Cannabis consumption in the UK is a relatively taboo subject, but that could all be about to change if recent local and international trends are anything to go by.

In 2018, Canada became the first G7 country to allow for the recreational use of cannabis and in recent years several other countries have legalised the medical and recreational use of marijuana.

As cannabis becomes more socially acceptable and widely prevalent, entrepreneurs are looking into ways to capitalise on this demand and the casual-dining sector is one example of this.

The city of Amsterdam comes to mind when thinking about cannabis cafes in Europe, but the majority tend to only serve small snacks rather than operate as restaurants with a wide menu selection, along with the possibility of lighting up before the meal.

Lowell farms, California, opened the first US cannabis cafe, known by the less eloquent term Restaurant-Marijuana Dispensary-Consumption Lounge, in October this year. The company managed to open despite the strict laws that oversee such a business by operating a farm-to-table restaurant which is accompanied by an adjoining consumption lounge. Guests can visit the restaurant or consume marijuana in the lounge and order food from the restaurant.

Similarly, on the back of its dope relaxation laws, Tokyo Smoke in Canada operates several cannabis-themed cafes which sell coffee, clothing and cannabis accessories but currently no cannabis, with the plan to convert them into dispensing stores if licences become available.

The UK is also showing signs of softening its stance:

  • The UK is the world’s leading exporter of medical cannabis, producing more than 90 tonnes annually.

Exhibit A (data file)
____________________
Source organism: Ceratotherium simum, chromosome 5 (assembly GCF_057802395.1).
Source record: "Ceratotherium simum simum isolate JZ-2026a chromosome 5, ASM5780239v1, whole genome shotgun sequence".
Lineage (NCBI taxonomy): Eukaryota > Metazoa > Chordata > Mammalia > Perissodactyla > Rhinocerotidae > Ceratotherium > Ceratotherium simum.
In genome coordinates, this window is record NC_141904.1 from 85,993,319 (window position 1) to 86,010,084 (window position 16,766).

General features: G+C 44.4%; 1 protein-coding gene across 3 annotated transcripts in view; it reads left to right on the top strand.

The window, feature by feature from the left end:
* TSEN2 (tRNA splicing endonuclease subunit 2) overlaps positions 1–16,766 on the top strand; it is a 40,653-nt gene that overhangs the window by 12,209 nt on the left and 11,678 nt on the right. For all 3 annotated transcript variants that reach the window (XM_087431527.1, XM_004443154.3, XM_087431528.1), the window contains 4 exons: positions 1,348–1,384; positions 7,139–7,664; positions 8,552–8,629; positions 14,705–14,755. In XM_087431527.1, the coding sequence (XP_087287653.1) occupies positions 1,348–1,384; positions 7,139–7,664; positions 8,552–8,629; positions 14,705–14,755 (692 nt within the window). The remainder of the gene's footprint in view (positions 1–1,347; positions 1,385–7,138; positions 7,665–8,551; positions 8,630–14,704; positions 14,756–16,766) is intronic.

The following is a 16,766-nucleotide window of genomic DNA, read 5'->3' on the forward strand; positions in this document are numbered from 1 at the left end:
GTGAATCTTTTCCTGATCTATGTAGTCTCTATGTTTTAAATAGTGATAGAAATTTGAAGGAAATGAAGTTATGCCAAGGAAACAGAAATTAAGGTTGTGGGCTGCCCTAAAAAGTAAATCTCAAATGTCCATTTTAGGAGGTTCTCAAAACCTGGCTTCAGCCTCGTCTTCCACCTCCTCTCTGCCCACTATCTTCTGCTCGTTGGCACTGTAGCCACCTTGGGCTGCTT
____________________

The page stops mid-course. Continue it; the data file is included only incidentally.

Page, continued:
• The National Health Service (NHS) recently cleared the use of two cannabis-based medicines to treat epilepsy and multiple sclerosis.
  • The Liberal Democrat Party currently backs the legalisation of cannabis.
  • In July this year, a group of three cross-party British MPs (who returned on a fact-finding trip to Canada) said they believe the UK will fully legalise the drug within the next five to ten years.

Given the ground is shifting in UK political opinion over cannabis, the incorporation of hemp within the foodservice sector is only a matter of time and when this happens the UK will be well placed to become a marijuana casual-dining powerhouse.

By incorporating some of GlobalData’s current key consumer trends such as novel and experiential, premiumisation and indulgence and trust and transparency, cannabis cafes could find a lucrative niche within the UK casual dining sector.

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